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  1. I want my encryption results to be the lyrics to Star Spangled Banner.
  2. The original text I'm encrypting would be, for instance, the menu to a local pizza place.
  3. I know what I want my passphrase to be.

How can I determine how to do this if I want to require a particular passphrase for its decryption? Obviously, I don't want something simple like ROT. I want to use cascade ciphers to accomplish this, something like AES, Serpent or Twofish.

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  • $\begingroup$ So, you're given the plaintext, the ciphertext and the key and want to find an appropriate mapping that is actually at least somewhat secure? That will be extremely hard. If you had only a requirement for either the plain- or ciphertext this would be trivial. $\endgroup$ – SEJPM Jun 11 '16 at 20:46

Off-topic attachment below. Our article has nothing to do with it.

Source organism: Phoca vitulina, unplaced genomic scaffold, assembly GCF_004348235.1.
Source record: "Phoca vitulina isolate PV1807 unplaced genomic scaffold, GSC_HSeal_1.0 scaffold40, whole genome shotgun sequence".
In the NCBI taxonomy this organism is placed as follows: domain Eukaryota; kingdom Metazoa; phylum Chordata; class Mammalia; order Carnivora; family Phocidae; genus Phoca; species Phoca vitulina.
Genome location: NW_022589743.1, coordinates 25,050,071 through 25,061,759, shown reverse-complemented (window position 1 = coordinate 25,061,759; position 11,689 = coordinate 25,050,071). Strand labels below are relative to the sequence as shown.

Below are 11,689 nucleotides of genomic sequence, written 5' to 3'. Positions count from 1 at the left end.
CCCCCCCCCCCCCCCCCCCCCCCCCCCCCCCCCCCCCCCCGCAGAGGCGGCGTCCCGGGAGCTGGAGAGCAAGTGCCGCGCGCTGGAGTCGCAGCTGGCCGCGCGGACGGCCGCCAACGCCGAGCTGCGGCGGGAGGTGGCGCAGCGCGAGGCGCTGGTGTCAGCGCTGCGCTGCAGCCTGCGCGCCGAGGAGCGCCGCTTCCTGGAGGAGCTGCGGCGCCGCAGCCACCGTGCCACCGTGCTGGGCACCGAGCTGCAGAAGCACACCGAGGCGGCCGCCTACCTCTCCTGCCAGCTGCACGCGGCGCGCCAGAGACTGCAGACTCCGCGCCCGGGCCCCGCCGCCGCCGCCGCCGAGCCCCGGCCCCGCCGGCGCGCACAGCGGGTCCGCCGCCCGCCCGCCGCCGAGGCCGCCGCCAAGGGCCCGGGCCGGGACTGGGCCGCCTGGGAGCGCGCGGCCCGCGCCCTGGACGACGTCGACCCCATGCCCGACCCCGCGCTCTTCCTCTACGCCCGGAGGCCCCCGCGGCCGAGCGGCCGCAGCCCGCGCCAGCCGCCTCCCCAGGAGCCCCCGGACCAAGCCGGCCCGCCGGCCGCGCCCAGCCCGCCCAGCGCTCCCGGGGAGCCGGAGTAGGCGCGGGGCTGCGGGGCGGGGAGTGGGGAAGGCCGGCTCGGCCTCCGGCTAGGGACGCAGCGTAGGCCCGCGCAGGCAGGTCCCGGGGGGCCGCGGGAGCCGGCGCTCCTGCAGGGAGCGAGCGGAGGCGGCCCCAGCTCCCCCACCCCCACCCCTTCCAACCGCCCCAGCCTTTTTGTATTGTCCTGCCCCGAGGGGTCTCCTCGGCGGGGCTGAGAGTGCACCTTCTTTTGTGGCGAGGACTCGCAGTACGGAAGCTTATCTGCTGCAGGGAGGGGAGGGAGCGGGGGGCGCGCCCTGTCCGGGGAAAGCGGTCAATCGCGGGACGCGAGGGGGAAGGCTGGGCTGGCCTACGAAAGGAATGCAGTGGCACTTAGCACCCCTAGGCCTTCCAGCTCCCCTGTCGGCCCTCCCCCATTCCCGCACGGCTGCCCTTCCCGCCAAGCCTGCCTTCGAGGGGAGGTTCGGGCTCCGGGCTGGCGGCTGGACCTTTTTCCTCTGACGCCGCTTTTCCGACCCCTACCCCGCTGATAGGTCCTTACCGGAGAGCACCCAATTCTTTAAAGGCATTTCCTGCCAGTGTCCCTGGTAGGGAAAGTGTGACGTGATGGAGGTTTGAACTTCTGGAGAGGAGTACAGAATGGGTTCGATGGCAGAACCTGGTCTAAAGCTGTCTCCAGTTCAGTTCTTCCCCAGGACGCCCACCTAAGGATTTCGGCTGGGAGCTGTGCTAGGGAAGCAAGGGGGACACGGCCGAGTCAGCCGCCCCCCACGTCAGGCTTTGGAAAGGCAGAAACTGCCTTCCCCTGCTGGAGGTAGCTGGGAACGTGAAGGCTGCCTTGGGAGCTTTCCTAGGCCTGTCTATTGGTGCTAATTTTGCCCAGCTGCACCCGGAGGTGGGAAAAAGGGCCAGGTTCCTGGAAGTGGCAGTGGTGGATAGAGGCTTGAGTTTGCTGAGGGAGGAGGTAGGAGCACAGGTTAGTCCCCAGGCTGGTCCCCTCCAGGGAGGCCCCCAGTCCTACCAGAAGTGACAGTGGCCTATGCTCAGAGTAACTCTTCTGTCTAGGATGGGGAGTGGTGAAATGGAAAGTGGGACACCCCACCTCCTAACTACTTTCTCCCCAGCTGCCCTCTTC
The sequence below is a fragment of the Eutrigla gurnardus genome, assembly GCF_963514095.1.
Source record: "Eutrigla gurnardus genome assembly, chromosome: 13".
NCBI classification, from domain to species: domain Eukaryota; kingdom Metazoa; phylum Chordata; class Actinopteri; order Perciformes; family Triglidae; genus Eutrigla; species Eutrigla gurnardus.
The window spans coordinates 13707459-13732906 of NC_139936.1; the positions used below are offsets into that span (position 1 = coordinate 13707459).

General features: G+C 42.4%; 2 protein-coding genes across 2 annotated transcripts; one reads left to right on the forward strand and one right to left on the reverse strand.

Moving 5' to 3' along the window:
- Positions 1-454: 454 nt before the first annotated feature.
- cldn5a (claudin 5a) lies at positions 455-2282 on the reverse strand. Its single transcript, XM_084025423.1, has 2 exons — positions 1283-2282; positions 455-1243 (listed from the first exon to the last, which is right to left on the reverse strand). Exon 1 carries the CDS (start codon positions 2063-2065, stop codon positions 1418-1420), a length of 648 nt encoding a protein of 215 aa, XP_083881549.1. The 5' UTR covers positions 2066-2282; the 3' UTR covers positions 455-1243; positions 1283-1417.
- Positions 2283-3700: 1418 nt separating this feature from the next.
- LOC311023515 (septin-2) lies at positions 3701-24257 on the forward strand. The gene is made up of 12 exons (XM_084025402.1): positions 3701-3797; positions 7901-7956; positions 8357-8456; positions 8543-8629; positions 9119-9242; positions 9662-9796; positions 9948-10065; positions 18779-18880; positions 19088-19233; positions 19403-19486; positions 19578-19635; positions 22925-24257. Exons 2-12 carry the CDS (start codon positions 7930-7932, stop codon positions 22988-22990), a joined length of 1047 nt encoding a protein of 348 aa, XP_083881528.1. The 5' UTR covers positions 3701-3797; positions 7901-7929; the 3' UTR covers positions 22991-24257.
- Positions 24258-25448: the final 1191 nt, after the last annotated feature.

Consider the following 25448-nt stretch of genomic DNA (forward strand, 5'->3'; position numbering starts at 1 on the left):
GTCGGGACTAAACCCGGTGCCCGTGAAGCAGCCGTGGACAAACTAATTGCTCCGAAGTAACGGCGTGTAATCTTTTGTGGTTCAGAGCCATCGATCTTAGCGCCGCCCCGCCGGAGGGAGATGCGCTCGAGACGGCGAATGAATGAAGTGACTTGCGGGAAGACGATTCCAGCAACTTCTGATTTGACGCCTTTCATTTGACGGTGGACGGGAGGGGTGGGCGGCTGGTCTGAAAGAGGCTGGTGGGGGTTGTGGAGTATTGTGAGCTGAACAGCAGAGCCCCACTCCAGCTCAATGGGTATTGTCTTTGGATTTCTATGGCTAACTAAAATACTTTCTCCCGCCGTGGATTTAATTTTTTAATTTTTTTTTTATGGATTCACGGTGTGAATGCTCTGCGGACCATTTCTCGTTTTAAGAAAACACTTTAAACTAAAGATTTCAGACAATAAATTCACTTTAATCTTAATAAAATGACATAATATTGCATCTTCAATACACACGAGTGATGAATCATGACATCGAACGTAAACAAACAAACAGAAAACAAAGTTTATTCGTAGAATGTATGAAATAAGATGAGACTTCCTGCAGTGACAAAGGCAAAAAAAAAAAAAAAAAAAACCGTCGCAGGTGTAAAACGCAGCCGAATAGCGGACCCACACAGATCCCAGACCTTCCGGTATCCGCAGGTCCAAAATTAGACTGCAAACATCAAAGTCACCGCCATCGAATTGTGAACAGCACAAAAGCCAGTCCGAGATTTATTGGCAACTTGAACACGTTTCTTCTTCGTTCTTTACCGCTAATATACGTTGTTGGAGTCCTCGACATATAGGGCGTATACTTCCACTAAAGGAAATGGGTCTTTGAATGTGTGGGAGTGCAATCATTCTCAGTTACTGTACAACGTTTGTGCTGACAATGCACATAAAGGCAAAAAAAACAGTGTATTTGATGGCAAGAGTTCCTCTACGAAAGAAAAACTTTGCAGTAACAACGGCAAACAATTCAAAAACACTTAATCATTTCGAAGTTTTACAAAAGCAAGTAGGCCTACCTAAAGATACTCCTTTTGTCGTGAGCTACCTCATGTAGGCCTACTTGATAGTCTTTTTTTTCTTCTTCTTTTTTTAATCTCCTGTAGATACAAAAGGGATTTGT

• $\begingroup$ Can you store additional information next to the ciphertext? $\endgroup$ – Maarten - reinstate Monica Jun 11 '16 at 20:52
  • $\begingroup$ @Maarten Bodewes I'm not sure what you're asking. But, if that's what it takes then I guess the answer would be yes. $\endgroup$ – Darwin Jun 11 '16 at 21:49
  • $\begingroup$ Yes? You can edit comments up to 5 minutes :) $\endgroup$ – Maarten - reinstate Monica Jun 11 '16 at 21:49
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    $\begingroup$ It would indeed work similar to this, but what you have is different. You have $P,C,K$ and look for some function $f:\mathcal P \times \mathcal K \rightarrow \mathcal C$ such that $f(P,K)=C$ and such that $f(\cdot,\cdot)$ holds up well in the security games. Finding such functions is hard, as would be finding a suitable key (which is what these games are all about), but finding $P$ or $C$ given the other three parts is trivial. In your example you wouldn't be looking for some "X" but for operation like "+" that would satisfy something like "2+3=7". $\endgroup$ – SEJPM Jun 11 '16 at 22:02